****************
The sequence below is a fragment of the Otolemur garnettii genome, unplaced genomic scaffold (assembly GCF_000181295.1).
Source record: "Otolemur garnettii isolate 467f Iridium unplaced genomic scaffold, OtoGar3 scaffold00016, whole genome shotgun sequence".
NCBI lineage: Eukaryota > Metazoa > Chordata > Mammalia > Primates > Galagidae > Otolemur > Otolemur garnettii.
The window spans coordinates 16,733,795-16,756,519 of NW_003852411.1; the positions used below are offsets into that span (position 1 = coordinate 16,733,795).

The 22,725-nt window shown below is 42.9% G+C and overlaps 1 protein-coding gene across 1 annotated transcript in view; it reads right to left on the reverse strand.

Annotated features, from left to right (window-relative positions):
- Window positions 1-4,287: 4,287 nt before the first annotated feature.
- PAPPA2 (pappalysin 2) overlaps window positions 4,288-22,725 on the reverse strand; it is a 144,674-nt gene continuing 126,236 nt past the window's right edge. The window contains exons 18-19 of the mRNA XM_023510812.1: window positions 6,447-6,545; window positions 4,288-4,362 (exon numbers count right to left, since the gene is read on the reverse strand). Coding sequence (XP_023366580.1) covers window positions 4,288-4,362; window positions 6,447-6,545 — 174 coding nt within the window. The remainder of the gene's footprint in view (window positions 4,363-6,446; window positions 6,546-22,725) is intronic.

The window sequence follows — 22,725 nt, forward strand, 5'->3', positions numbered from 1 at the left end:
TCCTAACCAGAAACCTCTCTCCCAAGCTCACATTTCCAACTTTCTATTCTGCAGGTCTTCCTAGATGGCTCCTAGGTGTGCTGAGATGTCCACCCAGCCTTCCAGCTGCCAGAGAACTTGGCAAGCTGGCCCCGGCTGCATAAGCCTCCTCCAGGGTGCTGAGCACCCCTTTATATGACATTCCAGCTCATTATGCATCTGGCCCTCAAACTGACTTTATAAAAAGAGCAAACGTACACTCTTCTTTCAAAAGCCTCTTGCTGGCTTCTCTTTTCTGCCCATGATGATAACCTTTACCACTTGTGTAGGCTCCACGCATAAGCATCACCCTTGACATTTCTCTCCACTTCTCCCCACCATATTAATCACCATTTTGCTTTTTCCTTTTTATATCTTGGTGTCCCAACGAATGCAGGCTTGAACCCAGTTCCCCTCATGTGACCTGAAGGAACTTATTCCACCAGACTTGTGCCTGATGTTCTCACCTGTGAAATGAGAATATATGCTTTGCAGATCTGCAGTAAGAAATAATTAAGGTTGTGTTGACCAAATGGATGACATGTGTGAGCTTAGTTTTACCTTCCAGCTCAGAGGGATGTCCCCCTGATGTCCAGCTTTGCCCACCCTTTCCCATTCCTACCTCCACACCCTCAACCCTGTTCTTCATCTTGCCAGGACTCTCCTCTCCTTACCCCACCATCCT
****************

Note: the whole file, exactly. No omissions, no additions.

The sequence below is a fragment of the Otolemur garnettii genome, unplaced genomic scaffold (assembly GCF_000181295.1).
Source record: "Otolemur garnettii isolate 467f Iridium unplaced genomic scaffold, OtoGar3 scaffold00016, whole genome shotgun sequence".
NCBI lineage: Eukaryota > Metazoa > Chordata > Mammalia > Primates > Galagidae > Otolemur > Otolemur garnettii.
The window spans coordinates 16,733,795-16,756,519 of NW_003852411.1; the positions used below are offsets into that span (position 1 = coordinate 16,733,795).

The 22,725-nt window shown below is 42.9% G+C and overlaps 1 protein-coding gene across 1 annotated transcript in view; it reads right to left on the reverse strand.

Annotated features, from left to right (window-relative positions):
- Window positions 1-4,287: 4,287 nt before the first annotated feature.
- PAPPA2 (pappalysin 2) overlaps window positions 4,288-22,725 on the reverse strand; it is a 144,674-nt gene continuing 126,236 nt past the window's right edge. The window contains exons 18-19 of the mRNA XM_023510812.1: window positions 6,447-6,545; window positions 4,288-4,362 (exon numbers count right to left, since the gene is read on the reverse strand). Coding sequence (XP_023366580.1) covers window positions 4,288-4,362; window positions 6,447-6,545 — 174 coding nt within the window. The remainder of the gene's footprint in view (window positions 4,363-6,446; window positions 6,546-22,725) is intronic.

The window sequence follows — 22,725 nt, forward strand, 5'->3', positions numbered from 1 at the left end:
TCCTAACCAGAAACCTCTCTCCCAAGCTCACATTTCCAACTTTCTATTCTGCAGGTCTTCCTAGATGGCTCCTAGGTGTGCTGAGATGTCCACCCAGCCTTCCAGCTGCCAGAGAACTTGGCAAGCTGGCCCCGGCTGCATAAGCCTCCTCCAGGGTGCTGAGCACCCCTTTATATGACATTCCAGCTCATTATGCATCTGGCCCTCAAACTGACTTTATAAAAAGAGCAAACGTACACTCTTCTTTCAAAAGCCTCTTGCTGGCTTCTCTTTTCTGCCCATGATGATAACCTTTACCACTTGTGTAGGCTCCACGCATAAGCATCACCCTTGACATTTCTCTCCACTTCTCCCCACCATATTAATCACCATTTTGCTTTTTCCTTTTTATATCTTGGTGTCCCAACGAATGCAGGCTTGAACCCAGTTCCCCTCATGTGACCTGAAGGAACTTATTCCACCAGACTTGTGCCTGATGTTCTCACCTGTGAAATGAGAATATATGCTTTGCAGATCTGCAGTAAGAAATAATTAAGGTTGTGTTGACCAAATGGATGACATGTGTGAGCTTAGTTTTACCTTCCAGCTCAGAGGGATGTCCCCCTGATGTCCAGCTTTGCCCACCCTTTCCCATTCCTACCTCCACACCCTCAACCCTGTTCTTCATCTTGCCAGGACTCTCCTCTCCTTACCCCACCATCCT